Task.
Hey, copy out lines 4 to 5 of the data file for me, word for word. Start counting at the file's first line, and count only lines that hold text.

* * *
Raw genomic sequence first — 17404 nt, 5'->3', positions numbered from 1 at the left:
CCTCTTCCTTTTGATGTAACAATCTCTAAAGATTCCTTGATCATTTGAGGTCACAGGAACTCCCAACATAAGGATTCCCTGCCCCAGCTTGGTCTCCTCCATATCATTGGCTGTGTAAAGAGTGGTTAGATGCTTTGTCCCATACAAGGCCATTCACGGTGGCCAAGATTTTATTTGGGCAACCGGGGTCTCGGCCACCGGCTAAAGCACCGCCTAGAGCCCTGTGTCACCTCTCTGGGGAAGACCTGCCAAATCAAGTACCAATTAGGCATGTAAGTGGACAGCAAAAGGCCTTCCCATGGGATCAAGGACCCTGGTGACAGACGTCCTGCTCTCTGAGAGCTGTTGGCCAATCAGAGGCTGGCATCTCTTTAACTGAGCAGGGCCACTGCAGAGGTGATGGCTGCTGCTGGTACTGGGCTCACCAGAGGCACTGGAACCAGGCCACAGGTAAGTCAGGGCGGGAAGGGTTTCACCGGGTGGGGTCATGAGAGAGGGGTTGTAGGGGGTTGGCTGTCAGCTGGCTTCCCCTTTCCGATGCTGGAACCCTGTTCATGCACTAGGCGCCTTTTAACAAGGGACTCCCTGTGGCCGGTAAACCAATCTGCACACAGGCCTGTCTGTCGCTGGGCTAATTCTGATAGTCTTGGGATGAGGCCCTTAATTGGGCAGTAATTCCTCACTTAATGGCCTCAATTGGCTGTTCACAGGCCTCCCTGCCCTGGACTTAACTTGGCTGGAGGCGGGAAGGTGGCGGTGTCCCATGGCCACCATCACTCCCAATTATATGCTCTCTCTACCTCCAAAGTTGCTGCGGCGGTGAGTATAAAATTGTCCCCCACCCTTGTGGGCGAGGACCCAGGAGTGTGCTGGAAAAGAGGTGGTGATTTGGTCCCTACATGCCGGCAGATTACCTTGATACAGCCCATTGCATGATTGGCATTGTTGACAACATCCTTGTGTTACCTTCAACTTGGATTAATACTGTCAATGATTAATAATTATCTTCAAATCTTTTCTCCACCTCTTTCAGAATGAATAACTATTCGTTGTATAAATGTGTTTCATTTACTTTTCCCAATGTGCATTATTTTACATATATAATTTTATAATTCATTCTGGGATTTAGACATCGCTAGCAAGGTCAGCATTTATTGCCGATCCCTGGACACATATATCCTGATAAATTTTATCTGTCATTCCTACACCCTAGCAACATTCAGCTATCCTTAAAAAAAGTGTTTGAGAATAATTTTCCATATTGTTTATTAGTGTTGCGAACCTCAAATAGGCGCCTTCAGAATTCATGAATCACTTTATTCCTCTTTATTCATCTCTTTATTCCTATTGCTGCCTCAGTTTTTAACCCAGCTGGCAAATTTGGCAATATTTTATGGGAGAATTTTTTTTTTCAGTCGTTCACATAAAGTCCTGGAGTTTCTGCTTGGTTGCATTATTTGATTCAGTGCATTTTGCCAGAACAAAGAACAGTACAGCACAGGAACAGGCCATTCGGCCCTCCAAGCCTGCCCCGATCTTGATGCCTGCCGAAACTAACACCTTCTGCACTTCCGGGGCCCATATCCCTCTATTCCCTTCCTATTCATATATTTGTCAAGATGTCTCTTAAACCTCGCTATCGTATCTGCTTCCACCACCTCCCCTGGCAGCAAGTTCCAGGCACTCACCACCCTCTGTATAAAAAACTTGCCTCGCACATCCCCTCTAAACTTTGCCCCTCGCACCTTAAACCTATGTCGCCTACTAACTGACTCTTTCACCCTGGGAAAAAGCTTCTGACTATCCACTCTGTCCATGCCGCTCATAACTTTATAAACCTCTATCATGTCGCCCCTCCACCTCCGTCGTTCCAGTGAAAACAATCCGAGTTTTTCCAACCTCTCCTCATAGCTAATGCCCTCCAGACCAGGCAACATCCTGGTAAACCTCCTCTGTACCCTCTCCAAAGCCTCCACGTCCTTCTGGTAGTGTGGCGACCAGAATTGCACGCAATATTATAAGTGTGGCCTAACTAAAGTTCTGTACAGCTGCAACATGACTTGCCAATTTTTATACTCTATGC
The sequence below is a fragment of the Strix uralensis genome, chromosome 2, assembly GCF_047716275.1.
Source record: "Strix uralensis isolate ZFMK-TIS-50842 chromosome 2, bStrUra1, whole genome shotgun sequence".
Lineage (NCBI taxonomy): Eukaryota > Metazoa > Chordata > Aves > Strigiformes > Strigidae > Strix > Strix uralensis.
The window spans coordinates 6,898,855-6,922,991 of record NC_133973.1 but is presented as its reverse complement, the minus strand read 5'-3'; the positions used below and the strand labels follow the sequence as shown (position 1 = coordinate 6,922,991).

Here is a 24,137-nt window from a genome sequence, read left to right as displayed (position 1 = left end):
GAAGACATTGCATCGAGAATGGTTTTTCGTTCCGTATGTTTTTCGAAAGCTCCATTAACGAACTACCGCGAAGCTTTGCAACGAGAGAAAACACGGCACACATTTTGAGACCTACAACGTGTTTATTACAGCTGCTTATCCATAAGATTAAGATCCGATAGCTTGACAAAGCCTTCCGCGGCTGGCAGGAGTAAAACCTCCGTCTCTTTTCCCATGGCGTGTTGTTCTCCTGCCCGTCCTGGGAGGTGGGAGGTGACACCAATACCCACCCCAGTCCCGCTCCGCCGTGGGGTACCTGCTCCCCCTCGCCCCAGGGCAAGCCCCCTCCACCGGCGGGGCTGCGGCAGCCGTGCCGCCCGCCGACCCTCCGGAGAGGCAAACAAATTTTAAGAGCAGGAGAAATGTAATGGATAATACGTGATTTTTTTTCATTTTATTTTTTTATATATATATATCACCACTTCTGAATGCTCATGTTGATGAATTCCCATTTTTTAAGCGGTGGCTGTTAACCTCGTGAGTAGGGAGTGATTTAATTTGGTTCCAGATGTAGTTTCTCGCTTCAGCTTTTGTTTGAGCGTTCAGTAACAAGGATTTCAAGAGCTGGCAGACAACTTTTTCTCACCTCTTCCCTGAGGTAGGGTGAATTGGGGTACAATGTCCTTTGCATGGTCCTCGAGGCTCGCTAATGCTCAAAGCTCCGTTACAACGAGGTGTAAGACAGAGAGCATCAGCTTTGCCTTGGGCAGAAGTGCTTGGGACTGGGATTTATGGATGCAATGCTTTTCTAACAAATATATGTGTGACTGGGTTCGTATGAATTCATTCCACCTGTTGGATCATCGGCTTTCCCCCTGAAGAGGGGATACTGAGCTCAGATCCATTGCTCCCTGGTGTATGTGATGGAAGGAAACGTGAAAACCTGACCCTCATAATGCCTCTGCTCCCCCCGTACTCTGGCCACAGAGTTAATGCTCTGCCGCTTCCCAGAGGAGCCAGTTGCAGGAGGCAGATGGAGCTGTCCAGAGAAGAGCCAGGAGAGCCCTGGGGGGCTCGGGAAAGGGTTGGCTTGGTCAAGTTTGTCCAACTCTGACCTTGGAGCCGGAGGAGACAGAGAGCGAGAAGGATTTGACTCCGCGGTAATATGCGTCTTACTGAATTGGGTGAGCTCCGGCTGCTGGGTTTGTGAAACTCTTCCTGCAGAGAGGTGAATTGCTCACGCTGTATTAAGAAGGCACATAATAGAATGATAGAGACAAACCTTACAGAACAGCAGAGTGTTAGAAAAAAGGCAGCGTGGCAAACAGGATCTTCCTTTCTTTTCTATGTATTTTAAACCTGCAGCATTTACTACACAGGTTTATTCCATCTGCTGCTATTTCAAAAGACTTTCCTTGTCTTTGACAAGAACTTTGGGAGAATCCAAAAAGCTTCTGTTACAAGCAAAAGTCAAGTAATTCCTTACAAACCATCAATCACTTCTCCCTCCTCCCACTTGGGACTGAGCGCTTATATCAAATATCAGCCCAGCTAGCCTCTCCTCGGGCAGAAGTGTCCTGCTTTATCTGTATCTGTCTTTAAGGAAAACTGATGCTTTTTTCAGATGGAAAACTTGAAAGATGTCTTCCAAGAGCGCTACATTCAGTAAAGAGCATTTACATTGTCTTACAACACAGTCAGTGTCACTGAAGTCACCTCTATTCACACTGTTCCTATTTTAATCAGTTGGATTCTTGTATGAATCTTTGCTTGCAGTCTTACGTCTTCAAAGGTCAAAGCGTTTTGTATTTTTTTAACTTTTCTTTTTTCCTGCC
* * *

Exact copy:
Source record: "Strix uralensis isolate ZFMK-TIS-50842 chromosome 2, bStrUra1, whole genome shotgun sequence".
Lineage (NCBI taxonomy): Eukaryota > Metazoa > Chordata > Aves > Strigiformes > Strigidae > Strix > Strix uralensis.